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I would like to avoid doing this by launching the process from a monitoring app.

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5 Answers

up vote 35 down vote accepted

ps -p $$ -o etime=

Where $$ is the PID of the process you want to check. This will return the elapsed time in the format [[dd-]hh:]mm:ss.

The ps program gets this from /proc/$$/stat, where one of the fields (see man proc) is process start time. This is, unfortunately, specified to be the time in jiffies (an arbitrary time counter used in the Linux kernel) since the system boot. So you have to determine the time at which the system booted (from /proc/stat), the number of jiffies per second on this system (which turns out to be hard to determine, although some safe guesses can be made as long as you're not worried about keeping it working in the future), and then do the math to get the elapsed time in a useful format.

So it's convenient that ps does that all for you. :)

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Hi! Is etime= a typo? I can only find etime in the man pages. –  Kent Pawar Jun 27 '13 at 13:01
@KentPawar It's not a typo. The empty = suppresses the header. Try it without, or try ps -p $$ -o etime="Silly Header Here" –  mattdm Jun 27 '13 at 13:28
ps -p $(pgrep find) -o etime= –  mafro Sep 11 '13 at 23:07
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% ps -o stime,time $$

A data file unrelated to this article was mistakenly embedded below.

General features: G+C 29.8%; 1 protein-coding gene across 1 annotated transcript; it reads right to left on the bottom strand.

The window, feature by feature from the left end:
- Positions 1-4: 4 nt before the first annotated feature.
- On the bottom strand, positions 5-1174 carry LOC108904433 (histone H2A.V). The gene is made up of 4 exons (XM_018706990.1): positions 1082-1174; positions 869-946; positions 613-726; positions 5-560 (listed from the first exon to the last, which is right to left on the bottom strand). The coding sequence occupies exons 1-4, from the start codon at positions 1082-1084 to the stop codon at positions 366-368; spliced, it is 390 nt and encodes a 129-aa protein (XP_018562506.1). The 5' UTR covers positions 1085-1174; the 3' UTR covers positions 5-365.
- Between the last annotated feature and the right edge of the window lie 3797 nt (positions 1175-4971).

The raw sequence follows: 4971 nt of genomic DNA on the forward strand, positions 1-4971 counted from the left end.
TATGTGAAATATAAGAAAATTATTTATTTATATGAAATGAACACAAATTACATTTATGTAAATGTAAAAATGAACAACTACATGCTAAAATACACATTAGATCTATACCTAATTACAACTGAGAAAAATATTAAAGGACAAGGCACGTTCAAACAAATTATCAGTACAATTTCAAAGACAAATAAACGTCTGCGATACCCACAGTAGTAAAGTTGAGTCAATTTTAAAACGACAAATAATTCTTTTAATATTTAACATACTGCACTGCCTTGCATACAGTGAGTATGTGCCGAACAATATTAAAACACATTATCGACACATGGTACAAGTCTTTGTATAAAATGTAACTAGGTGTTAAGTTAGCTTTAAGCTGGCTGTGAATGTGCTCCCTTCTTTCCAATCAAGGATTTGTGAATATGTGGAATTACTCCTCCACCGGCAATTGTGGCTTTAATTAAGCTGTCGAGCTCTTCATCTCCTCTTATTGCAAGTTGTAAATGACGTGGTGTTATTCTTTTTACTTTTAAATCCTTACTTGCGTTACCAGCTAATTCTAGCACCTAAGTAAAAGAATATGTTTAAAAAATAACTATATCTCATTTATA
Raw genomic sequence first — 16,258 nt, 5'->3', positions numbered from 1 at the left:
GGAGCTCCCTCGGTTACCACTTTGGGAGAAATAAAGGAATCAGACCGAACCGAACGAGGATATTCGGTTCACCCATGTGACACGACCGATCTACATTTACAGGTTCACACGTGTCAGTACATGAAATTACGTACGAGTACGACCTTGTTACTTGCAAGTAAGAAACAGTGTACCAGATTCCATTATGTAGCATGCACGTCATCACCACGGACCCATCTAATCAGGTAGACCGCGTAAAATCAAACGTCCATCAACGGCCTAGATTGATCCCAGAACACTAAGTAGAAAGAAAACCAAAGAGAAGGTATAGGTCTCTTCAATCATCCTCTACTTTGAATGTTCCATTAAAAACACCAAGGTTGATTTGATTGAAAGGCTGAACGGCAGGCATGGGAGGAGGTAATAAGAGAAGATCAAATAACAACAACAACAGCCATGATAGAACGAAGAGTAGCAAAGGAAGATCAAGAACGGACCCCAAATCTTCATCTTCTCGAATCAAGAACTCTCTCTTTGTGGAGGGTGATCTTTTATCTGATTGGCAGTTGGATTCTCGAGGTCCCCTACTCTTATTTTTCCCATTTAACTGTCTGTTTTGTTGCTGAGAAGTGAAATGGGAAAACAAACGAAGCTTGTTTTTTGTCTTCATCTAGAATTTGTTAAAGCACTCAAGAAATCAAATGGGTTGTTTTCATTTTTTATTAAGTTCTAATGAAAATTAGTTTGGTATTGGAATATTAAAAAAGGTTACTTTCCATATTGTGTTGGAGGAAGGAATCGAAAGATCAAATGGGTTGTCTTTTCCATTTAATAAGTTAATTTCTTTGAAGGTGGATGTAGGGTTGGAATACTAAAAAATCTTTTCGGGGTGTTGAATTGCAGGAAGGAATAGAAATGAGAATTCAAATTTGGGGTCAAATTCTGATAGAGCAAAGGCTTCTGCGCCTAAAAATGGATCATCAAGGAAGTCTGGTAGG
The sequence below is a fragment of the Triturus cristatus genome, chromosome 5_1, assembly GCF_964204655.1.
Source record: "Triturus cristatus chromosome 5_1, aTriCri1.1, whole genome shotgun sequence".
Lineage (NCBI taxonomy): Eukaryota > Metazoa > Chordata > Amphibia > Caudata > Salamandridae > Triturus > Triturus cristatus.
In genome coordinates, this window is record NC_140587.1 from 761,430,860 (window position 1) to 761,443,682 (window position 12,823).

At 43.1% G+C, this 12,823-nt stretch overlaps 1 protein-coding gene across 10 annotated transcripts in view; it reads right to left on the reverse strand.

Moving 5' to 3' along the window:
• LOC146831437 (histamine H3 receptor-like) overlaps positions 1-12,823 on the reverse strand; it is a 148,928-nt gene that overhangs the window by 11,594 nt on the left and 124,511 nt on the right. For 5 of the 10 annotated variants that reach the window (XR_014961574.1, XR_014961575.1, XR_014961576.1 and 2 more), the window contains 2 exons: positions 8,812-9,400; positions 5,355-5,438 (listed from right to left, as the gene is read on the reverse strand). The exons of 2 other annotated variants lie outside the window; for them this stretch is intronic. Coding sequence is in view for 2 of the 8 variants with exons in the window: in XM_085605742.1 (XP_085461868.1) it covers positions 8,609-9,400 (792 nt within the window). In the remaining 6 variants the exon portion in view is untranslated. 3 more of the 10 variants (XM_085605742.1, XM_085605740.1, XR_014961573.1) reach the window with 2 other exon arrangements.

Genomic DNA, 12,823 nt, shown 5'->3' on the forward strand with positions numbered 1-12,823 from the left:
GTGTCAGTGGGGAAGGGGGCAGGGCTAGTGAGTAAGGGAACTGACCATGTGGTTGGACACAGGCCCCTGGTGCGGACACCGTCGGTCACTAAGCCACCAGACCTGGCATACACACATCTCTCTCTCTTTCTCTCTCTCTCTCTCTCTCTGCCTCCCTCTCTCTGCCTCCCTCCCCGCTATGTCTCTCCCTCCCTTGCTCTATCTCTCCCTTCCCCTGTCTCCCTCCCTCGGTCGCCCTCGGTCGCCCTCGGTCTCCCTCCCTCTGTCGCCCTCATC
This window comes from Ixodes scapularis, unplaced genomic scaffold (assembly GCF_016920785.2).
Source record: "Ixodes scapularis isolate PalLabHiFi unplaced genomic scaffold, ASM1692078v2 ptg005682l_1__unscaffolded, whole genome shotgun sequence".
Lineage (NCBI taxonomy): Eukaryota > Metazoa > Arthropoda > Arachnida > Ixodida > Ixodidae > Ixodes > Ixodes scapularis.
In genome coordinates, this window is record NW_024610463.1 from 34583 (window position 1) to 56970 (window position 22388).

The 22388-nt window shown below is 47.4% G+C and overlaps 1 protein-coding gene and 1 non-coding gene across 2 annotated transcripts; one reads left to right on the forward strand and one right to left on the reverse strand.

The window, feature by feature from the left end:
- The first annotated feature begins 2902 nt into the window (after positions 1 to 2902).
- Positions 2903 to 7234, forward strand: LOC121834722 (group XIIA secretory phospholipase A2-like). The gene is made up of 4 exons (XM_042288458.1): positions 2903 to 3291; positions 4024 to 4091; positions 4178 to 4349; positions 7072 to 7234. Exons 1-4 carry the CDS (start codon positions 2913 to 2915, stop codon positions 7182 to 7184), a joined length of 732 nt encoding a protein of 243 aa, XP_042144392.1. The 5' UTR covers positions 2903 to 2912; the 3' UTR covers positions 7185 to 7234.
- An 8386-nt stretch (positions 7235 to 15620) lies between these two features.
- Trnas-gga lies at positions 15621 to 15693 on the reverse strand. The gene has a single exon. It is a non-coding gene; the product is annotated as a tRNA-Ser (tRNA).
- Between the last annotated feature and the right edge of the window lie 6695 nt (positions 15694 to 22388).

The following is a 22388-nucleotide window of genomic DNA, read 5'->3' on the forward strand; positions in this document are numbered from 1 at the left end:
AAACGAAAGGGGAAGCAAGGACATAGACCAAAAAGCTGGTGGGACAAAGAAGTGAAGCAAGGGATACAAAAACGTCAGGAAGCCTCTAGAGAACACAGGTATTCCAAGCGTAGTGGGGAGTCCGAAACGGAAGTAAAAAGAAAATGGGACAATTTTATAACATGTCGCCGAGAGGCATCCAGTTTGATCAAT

Jan30 00:00:06

i.e. that shell was started on January 30 and totaled about 6 seconds of CPU time.

There may be more precise or more parseable but less portable ways to get this information. Check the documentation of your ps command or your proc filesystem.

Under Linux, this information lives in /proc/$pid/stat.

awk '{print "CPU time: " $14+$15; print "start time: " $22}' /proc/$$/stat

The CPU time is in jiffies; I don't know offhand how to find the jiffy value from the shell. The start time is relative to the boot time (found in /proc/uptime).

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Finding the value of HZ (that is, jiffies per second) turns out to be ridiculously complicated! From comments in the sysinfo.c in the procps package, one can a) include the kernel header file (and recompile if a different kernel is used, b) use the posix sysconf() function, which, sadly, uses a hard-coded value compiled into the c library, or c) ask the kernel, and there's no official interface to doing that. So, the code includes a series of kludges by which it determines the correct value. Wow. –  mattdm Feb 22 '11 at 21:54
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ps takes a -o option to specify the output format, and one of the available columns is etime. According to the man page:

etime - elapsed time since the process was started, in the form [[dd-]hh:]mm:ss.

Thus you can run this to get the PID and elapsed time of every process:

$ ps -eo pid,etime

If you want the elapsed time of a particular PID (e.g. 12345), you can do something like:

$ ps -eo pid,etime | awk '/^12345/ {print $2}'

(Edit: Turns out there's a shorter syntax for the above command; see mattdm's answer)

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ps -eo pid,comm,cmd,start,etime | grep -i X

X is the name of the process

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If you can run time and then execute a command you will get exactly what you are looking for. You cannot do this against an already-running command.

[0] % time sleep 20

sleep 20 0.00s user 0.00s system 0% cpu 20.014 total

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Do you know how can I do it on a running process monitoring until it ends? –  lrkwz Nov 21 '12 at 22:56
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